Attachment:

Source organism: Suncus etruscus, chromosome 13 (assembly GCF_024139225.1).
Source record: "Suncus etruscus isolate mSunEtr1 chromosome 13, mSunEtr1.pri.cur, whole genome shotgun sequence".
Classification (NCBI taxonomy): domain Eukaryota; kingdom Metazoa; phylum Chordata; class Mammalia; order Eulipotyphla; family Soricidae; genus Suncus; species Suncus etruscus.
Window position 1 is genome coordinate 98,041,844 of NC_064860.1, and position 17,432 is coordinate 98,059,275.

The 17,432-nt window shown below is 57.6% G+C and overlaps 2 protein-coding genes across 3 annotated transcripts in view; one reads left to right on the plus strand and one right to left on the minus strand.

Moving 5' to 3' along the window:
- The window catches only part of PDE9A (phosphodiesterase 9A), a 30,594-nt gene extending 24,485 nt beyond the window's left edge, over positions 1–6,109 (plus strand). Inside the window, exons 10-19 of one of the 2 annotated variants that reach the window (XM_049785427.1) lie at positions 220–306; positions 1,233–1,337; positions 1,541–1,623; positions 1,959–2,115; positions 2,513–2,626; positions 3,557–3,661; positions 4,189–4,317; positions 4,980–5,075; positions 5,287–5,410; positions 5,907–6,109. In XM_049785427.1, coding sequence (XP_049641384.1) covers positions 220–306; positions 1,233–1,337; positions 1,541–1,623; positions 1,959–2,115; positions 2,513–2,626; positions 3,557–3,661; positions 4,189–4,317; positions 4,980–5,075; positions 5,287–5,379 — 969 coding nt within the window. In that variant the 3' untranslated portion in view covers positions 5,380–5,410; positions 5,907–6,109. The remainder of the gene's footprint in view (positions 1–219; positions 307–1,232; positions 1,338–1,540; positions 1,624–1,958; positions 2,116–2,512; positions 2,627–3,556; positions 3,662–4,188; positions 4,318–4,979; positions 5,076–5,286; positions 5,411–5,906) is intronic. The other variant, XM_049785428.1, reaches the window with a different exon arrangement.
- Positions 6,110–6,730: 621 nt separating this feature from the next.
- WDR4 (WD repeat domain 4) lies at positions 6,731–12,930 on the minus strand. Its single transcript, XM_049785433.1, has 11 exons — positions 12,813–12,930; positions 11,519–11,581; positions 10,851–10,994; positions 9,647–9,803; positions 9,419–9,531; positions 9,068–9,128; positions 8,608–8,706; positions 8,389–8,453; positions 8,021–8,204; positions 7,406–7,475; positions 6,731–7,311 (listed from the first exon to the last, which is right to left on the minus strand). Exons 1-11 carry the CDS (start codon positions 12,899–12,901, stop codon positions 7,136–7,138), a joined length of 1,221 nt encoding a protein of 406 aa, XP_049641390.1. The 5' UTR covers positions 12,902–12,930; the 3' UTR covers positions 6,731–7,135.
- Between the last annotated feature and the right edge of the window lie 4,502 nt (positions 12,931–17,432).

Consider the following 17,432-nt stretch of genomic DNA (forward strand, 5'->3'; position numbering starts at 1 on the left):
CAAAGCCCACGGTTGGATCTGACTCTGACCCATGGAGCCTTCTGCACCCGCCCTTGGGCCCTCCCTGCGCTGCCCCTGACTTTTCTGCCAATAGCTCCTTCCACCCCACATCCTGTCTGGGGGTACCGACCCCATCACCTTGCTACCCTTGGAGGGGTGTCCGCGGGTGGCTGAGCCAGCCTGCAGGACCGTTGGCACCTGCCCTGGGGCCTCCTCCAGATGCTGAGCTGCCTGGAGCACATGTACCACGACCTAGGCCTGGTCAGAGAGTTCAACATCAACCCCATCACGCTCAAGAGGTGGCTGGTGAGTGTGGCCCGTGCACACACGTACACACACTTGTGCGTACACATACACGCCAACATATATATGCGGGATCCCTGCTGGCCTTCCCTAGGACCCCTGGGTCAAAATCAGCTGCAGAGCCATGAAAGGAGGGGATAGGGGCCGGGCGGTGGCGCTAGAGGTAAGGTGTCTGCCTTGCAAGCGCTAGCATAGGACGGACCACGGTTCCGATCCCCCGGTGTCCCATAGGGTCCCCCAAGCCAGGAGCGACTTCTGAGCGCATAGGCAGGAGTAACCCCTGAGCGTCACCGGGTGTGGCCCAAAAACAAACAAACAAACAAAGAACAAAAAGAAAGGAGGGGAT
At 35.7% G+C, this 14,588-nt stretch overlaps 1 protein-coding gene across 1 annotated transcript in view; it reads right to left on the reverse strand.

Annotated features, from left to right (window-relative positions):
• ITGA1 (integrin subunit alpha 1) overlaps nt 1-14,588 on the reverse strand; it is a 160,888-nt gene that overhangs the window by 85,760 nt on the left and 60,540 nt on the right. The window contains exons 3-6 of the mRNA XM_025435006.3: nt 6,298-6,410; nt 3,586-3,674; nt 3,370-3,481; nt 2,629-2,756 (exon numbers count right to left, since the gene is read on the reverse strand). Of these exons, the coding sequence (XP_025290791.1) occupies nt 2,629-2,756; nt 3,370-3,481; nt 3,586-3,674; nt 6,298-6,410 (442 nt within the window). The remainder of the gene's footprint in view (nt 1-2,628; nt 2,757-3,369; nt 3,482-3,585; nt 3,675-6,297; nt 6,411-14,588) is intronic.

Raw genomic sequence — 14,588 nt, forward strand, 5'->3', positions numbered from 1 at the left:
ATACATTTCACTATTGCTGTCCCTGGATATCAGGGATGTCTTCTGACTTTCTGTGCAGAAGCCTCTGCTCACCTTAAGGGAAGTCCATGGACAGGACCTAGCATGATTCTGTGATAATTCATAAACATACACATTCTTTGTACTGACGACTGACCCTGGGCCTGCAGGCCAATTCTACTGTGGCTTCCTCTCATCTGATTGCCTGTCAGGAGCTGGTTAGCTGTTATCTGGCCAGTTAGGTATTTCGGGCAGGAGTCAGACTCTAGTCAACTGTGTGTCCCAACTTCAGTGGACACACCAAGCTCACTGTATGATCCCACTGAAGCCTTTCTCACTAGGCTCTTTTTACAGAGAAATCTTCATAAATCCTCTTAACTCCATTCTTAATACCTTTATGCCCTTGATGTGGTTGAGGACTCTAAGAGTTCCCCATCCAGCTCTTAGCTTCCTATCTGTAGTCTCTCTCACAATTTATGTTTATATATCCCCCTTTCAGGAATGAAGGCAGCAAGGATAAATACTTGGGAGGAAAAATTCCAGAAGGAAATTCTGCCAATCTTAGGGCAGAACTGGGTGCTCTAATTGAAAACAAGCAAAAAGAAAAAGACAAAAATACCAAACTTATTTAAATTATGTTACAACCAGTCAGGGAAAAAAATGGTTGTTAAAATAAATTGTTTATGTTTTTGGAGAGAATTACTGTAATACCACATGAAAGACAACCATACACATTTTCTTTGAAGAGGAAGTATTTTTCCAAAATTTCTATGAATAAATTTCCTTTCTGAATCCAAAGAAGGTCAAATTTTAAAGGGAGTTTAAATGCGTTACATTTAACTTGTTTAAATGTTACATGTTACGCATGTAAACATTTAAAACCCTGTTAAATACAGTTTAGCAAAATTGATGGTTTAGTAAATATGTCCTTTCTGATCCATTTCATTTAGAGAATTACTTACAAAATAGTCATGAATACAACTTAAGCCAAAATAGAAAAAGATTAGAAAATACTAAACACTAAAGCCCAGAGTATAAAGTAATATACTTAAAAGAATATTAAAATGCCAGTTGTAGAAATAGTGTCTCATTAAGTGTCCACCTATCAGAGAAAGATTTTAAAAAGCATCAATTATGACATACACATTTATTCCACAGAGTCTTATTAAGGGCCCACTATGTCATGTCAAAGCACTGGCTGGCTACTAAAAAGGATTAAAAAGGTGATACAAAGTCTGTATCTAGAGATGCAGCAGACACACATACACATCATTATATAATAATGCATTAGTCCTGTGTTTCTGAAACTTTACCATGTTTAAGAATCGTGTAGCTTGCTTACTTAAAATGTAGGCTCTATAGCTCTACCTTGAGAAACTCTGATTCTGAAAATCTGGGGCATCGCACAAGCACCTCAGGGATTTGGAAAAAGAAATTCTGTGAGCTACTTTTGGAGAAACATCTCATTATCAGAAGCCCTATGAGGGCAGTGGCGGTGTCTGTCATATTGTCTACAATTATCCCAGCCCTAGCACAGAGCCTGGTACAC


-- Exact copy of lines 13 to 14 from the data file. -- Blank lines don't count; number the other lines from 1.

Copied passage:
At 35.7% G+C, this 14,588-nt stretch overlaps 1 protein-coding gene across 1 annotated transcript in view; it reads right to left on the reverse strand.

Annotated features, from left to right (window-relative positions):